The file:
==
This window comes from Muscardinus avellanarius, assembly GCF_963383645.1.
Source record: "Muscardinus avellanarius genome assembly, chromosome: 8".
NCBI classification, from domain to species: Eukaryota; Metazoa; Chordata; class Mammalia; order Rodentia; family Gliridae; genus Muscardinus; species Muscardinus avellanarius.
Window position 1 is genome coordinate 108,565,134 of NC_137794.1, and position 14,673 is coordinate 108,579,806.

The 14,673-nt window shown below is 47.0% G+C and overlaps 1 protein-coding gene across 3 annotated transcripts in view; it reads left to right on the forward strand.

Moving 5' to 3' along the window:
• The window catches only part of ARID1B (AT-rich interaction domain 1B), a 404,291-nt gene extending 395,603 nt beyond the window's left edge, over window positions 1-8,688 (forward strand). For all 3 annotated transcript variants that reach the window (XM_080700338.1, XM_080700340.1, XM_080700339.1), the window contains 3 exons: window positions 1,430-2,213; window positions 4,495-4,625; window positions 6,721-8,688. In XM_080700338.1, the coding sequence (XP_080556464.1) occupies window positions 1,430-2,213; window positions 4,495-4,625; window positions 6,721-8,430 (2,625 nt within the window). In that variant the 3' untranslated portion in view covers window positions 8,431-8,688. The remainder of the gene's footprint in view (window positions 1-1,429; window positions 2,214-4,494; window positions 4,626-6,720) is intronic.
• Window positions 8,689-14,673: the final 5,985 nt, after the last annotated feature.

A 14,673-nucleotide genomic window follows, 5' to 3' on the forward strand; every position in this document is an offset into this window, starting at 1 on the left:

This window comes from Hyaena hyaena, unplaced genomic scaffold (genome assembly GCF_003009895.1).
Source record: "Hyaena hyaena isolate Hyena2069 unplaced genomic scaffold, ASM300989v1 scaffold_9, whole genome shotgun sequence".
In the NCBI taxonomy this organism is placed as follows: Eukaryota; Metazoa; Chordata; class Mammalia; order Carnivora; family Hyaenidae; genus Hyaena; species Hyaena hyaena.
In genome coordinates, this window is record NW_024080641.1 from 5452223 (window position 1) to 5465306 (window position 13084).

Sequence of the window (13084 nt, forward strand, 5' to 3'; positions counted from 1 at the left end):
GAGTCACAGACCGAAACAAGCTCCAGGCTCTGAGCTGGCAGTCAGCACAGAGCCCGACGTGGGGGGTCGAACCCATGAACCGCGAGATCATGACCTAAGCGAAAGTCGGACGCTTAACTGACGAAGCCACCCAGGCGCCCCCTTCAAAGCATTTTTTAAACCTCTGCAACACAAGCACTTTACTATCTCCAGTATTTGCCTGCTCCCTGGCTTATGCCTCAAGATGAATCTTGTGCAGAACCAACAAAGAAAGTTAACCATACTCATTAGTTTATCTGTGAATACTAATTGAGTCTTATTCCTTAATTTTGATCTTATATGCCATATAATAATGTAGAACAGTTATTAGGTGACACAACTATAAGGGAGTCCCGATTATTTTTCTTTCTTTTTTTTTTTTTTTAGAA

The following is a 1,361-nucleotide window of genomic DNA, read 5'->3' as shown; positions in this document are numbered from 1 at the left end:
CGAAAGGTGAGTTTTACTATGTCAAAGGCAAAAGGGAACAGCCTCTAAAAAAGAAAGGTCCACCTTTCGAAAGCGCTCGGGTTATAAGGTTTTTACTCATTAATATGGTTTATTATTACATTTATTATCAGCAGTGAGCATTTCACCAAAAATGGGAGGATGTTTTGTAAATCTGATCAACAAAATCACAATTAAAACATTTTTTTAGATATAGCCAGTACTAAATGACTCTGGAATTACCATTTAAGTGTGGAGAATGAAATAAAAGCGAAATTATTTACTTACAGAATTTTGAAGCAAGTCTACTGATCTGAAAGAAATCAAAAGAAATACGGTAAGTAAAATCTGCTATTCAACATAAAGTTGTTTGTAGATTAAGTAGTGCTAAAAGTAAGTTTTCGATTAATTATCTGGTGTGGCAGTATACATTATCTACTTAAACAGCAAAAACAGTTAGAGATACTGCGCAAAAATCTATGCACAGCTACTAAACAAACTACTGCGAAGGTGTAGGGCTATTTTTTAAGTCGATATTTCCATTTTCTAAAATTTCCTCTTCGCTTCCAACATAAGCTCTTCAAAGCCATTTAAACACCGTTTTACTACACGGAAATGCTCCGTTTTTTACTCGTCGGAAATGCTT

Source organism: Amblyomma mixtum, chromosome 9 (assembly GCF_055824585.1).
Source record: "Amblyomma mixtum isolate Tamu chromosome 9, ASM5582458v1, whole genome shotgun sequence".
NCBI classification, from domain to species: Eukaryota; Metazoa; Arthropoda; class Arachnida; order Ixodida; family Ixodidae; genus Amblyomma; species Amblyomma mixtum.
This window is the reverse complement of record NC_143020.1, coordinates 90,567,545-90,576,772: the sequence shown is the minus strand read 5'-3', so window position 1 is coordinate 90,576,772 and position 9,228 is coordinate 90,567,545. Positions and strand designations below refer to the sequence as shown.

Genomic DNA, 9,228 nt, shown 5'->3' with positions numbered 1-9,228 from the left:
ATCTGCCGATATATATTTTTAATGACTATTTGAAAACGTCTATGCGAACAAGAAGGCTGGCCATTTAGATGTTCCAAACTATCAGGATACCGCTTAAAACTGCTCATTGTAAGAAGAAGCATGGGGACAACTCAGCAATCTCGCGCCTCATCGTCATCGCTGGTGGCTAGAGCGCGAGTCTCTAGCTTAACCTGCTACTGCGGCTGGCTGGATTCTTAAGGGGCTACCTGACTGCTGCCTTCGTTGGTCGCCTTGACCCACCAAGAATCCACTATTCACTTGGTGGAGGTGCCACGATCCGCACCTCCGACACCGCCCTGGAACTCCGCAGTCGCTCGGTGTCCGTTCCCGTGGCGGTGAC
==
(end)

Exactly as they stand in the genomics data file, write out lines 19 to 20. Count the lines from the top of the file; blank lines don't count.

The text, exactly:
Source record: "Amblyomma mixtum isolate Tamu chromosome 9, ASM5582458v1, whole genome shotgun sequence".
NCBI classification, from domain to species: Eukaryota; Metazoa; Arthropoda; class Arachnida; order Ixodida; family Ixodidae; genus Amblyomma; species Amblyomma mixtum.